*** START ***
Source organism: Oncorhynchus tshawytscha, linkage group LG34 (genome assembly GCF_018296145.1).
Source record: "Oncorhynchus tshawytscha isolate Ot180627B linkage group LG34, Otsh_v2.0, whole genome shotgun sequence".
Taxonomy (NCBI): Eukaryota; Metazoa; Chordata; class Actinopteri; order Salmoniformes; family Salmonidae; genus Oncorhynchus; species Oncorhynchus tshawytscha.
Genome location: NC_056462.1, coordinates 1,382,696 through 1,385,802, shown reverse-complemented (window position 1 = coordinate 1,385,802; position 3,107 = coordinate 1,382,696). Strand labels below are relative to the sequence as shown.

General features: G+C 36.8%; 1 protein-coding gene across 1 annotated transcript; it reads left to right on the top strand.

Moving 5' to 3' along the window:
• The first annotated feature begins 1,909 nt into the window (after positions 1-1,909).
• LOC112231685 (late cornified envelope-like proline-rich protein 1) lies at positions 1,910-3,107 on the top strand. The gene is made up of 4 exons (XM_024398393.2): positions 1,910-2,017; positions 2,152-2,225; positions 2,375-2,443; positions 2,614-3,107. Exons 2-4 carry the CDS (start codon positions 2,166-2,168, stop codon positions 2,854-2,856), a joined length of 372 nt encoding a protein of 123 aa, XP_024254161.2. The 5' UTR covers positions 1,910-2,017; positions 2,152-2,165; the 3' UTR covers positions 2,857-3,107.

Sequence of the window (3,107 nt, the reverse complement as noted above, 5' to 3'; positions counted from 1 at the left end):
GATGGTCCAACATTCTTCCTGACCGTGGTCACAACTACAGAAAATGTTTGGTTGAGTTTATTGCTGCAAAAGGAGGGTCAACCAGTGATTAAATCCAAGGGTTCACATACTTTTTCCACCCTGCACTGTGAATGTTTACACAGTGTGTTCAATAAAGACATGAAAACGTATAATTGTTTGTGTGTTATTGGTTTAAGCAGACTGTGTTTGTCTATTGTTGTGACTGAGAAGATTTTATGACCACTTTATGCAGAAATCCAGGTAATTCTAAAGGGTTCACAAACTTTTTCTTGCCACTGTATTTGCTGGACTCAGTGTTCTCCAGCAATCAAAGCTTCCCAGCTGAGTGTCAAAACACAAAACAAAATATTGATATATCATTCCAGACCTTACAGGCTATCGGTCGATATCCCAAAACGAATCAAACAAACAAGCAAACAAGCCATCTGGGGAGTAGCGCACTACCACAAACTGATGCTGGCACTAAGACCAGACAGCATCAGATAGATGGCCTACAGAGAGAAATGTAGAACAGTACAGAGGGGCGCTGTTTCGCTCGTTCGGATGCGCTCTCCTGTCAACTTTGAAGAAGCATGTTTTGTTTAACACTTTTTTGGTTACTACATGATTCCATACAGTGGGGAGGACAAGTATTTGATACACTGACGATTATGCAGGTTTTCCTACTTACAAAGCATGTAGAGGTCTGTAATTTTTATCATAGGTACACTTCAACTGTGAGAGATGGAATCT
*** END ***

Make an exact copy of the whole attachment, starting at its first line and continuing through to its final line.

Source organism: Oncorhynchus tshawytscha, linkage group LG34 (genome assembly GCF_018296145.1).
Source record: "Oncorhynchus tshawytscha isolate Ot180627B linkage group LG34, Otsh_v2.0, whole genome shotgun sequence".
Taxonomy (NCBI): Eukaryota; Metazoa; Chordata; class Actinopteri; order Salmoniformes; family Salmonidae; genus Oncorhynchus; species Oncorhynchus tshawytscha.
Genome location: NC_056462.1, coordinates 1,382,696 through 1,385,802, shown reverse-complemented (window position 1 = coordinate 1,385,802; position 3,107 = coordinate 1,382,696). Strand labels below are relative to the sequence as shown.

General features: G+C 36.8%; 1 protein-coding gene across 1 annotated transcript; it reads left to right on the top strand.

Moving 5' to 3' along the window:
• The first annotated feature begins 1,909 nt into the window (after positions 1-1,909).
• LOC112231685 (late cornified envelope-like proline-rich protein 1) lies at positions 1,910-3,107 on the top strand. The gene is made up of 4 exons (XM_024398393.2): positions 1,910-2,017; positions 2,152-2,225; positions 2,375-2,443; positions 2,614-3,107. Exons 2-4 carry the CDS (start codon positions 2,166-2,168, stop codon positions 2,854-2,856), a joined length of 372 nt encoding a protein of 123 aa, XP_024254161.2. The 5' UTR covers positions 1,910-2,017; positions 2,152-2,165; the 3' UTR covers positions 2,857-3,107.

Sequence of the window (3,107 nt, the reverse complement as noted above, 5' to 3'; positions counted from 1 at the left end):
GATGGTCCAACATTCTTCCTGACCGTGGTCACAACTACAGAAAATGTTTGGTTGAGTTTATTGCTGCAAAAGGAGGGTCAACCAGTGATTAAATCCAAGGGTTCACATACTTTTTCCACCCTGCACTGTGAATGTTTACACAGTGTGTTCAATAAAGACATGAAAACGTATAATTGTTTGTGTGTTATTGGTTTAAGCAGACTGTGTTTGTCTATTGTTGTGACTGAGAAGATTTTATGACCACTTTATGCAGAAATCCAGGTAATTCTAAAGGGTTCACAAACTTTTTCTTGCCACTGTATTTGCTGGACTCAGTGTTCTCCAGCAATCAAAGCTTCCCAGCTGAGTGTCAAAACACAAAACAAAATATTGATATATCATTCCAGACCTTACAGGCTATCGGTCGATATCCCAAAACGAATCAAACAAACAAGCAAACAAGCCATCTGGGGAGTAGCGCACTACCACAAACTGATGCTGGCACTAAGACCAGACAGCATCAGATAGATGGCCTACAGAGAGAAATGTAGAACAGTACAGAGGGGCGCTGTTTCGCTCGTTCGGATGCGCTCTCCTGTCAACTTTGAAGAAGCATGTTTTGTTTAACACTTTTTTGGTTACTACATGATTCCATACAGTGGGGAGGACAAGTATTTGATACACTGACGATTATGCAGGTTTTCCTACTTACAAAGCATGTAGAGGTCTGTAATTTTTATCATAGGTACACTTCAACTGTGAGAGATGGAATCT